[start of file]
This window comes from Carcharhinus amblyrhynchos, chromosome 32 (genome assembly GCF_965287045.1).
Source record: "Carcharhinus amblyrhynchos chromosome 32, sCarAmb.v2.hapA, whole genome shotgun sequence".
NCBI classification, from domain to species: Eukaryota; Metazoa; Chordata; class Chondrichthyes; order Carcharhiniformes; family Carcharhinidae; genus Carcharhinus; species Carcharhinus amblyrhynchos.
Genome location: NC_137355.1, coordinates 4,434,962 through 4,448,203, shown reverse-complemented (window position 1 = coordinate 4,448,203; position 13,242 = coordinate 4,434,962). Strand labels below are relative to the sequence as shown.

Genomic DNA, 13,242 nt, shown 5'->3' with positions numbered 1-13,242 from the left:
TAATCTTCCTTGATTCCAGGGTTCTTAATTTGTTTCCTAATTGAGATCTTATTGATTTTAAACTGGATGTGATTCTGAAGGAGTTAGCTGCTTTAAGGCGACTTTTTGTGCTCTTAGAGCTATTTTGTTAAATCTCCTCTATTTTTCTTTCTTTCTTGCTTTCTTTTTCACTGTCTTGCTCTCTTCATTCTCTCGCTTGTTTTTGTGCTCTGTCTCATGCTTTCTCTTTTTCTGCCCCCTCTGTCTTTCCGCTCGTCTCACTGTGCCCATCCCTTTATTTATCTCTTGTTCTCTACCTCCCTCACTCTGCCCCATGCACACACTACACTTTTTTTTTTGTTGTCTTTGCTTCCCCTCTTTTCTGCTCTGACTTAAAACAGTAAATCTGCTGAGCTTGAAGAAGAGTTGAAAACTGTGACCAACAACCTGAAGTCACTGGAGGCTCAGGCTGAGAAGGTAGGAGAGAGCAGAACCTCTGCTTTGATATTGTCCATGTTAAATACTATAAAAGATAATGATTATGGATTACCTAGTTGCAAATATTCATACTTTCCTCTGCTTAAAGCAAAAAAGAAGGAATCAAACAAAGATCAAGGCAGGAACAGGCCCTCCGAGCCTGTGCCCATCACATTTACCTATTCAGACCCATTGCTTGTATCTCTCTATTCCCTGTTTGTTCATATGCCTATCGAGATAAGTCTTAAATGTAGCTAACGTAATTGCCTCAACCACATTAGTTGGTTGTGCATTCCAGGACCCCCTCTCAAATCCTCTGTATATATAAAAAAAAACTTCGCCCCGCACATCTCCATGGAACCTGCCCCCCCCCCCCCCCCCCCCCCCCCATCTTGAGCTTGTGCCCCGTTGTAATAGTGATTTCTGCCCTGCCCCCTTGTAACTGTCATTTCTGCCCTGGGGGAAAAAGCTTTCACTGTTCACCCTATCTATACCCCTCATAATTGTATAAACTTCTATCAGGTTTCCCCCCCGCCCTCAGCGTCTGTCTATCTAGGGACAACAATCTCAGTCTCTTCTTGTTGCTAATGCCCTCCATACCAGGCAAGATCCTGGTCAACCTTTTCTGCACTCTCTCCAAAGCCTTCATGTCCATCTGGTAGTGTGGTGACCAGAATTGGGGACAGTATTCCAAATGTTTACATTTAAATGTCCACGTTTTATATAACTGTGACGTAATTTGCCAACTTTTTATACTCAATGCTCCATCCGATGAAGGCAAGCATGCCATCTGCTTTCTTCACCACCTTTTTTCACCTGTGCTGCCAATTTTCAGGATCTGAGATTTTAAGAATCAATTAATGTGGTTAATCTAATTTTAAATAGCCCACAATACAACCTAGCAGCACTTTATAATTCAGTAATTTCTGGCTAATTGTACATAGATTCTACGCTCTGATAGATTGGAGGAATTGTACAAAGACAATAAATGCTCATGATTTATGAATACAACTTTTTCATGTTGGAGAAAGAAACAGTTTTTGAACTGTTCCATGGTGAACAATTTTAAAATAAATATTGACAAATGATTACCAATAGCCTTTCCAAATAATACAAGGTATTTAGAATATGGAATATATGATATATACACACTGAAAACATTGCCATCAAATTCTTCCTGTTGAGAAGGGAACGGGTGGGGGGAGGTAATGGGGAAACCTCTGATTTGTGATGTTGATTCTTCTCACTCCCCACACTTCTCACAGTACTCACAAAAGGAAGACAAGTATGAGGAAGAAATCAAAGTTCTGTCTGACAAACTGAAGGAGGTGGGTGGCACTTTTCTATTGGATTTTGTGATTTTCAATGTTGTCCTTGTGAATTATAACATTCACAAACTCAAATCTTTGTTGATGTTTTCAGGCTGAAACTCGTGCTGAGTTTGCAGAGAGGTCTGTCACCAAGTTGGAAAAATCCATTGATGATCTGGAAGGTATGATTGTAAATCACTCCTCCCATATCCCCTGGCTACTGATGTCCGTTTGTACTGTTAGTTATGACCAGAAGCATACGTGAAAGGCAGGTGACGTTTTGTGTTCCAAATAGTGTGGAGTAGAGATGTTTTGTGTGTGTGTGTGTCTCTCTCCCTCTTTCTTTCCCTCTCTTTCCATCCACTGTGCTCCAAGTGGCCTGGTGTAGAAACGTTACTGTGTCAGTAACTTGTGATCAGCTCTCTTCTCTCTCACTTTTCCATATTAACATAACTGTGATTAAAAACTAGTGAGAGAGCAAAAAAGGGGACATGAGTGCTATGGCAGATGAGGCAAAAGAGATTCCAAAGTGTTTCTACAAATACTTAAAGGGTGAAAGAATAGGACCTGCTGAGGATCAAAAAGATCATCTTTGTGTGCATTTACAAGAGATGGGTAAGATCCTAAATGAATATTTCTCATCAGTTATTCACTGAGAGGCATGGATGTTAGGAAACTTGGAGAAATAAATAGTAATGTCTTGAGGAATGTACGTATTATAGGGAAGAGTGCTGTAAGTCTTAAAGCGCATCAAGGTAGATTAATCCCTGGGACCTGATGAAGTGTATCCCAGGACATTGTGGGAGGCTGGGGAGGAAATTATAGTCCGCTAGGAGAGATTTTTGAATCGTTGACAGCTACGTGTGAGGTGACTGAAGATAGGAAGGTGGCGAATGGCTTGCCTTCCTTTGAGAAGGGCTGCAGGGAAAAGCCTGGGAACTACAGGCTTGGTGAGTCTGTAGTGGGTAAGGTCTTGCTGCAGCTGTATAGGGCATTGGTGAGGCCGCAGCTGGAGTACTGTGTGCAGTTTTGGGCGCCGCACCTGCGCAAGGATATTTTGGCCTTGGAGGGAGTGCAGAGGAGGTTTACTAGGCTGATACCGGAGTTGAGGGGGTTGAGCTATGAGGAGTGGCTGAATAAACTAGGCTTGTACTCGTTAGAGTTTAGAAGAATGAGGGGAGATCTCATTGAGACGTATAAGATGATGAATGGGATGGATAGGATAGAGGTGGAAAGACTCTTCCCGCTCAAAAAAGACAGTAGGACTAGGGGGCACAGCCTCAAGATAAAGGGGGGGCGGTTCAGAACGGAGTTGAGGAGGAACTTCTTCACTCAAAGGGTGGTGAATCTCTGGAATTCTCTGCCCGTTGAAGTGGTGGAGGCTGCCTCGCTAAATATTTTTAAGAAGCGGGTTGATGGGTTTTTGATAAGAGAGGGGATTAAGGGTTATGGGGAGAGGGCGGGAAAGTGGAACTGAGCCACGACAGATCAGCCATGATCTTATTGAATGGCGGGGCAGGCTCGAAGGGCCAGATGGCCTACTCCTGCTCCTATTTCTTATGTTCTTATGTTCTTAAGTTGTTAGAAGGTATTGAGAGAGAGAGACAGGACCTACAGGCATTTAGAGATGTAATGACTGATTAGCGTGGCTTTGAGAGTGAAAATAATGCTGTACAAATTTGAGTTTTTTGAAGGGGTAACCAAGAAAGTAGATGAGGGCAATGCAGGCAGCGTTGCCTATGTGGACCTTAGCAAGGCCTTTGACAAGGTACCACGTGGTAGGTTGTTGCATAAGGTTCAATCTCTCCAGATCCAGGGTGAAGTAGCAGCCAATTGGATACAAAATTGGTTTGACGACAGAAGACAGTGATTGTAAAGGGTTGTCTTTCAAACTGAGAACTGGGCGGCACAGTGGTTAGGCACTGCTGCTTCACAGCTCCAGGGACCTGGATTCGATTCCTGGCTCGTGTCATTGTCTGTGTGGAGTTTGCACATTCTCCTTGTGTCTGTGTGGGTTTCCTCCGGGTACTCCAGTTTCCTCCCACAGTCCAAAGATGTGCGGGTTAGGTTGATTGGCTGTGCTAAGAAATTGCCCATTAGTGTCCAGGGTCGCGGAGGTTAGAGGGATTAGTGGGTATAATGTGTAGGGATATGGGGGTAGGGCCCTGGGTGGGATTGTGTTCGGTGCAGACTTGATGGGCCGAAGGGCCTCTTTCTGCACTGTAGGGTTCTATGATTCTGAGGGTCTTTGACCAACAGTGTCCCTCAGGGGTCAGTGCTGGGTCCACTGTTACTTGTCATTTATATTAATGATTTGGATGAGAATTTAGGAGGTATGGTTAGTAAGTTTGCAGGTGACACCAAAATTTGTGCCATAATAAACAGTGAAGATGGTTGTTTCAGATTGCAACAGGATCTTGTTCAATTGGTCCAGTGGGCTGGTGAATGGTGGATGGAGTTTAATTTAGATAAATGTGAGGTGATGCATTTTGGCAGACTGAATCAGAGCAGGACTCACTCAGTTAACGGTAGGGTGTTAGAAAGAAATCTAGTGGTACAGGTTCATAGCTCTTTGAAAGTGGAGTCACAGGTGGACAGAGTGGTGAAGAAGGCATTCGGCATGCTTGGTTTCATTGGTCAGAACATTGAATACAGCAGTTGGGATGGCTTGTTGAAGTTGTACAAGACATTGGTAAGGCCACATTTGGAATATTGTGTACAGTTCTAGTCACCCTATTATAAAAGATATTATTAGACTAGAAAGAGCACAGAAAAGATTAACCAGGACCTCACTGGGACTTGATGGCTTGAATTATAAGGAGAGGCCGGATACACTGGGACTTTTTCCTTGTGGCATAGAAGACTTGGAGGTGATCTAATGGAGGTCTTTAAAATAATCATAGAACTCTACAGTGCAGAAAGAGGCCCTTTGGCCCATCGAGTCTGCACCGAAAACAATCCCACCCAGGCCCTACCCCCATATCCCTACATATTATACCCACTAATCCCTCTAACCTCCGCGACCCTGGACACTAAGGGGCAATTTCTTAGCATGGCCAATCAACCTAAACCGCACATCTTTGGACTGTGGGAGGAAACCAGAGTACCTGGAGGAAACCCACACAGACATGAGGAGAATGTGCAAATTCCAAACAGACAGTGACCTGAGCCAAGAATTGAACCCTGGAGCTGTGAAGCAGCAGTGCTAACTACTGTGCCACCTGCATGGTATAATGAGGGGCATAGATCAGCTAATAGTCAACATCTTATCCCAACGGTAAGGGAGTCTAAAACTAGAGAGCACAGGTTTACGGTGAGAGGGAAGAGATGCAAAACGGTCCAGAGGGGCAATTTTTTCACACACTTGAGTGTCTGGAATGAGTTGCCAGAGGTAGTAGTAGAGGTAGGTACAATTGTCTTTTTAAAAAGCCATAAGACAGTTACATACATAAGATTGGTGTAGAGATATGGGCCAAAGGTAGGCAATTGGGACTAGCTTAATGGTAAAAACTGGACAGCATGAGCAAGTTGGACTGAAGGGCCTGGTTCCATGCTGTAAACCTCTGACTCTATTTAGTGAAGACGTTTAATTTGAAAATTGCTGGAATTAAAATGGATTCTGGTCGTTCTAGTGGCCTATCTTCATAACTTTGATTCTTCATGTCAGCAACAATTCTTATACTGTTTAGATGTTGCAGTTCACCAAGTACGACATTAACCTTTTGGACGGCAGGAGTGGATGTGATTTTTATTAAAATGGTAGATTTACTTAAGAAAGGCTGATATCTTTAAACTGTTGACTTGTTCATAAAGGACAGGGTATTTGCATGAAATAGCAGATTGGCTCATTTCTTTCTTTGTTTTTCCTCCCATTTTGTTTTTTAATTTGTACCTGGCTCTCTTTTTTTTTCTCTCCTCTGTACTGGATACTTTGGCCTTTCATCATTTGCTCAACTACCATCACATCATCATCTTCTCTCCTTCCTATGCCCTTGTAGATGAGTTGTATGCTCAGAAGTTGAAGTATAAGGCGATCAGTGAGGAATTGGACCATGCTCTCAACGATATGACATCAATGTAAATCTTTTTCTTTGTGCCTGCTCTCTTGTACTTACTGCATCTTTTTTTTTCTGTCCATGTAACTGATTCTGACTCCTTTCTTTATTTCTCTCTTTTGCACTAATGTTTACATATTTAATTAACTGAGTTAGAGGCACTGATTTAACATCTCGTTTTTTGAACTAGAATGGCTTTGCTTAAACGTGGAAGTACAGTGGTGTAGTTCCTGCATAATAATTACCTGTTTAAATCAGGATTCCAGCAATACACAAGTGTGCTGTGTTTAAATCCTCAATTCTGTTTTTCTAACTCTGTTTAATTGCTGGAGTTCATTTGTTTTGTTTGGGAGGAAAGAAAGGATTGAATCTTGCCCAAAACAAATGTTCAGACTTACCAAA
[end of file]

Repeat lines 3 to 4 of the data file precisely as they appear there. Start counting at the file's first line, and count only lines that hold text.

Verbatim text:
NCBI classification, from domain to species: Eukaryota; Metazoa; Chordata; class Chondrichthyes; order Carcharhiniformes; family Carcharhinidae; genus Carcharhinus; species Carcharhinus amblyrhynchos.
Genome location: NC_137355.1, coordinates 4,434,962 through 4,448,203, shown reverse-complemented (window position 1 = coordinate 4,448,203; position 13,242 = coordinate 4,434,962). Strand labels below are relative to the sequence as shown.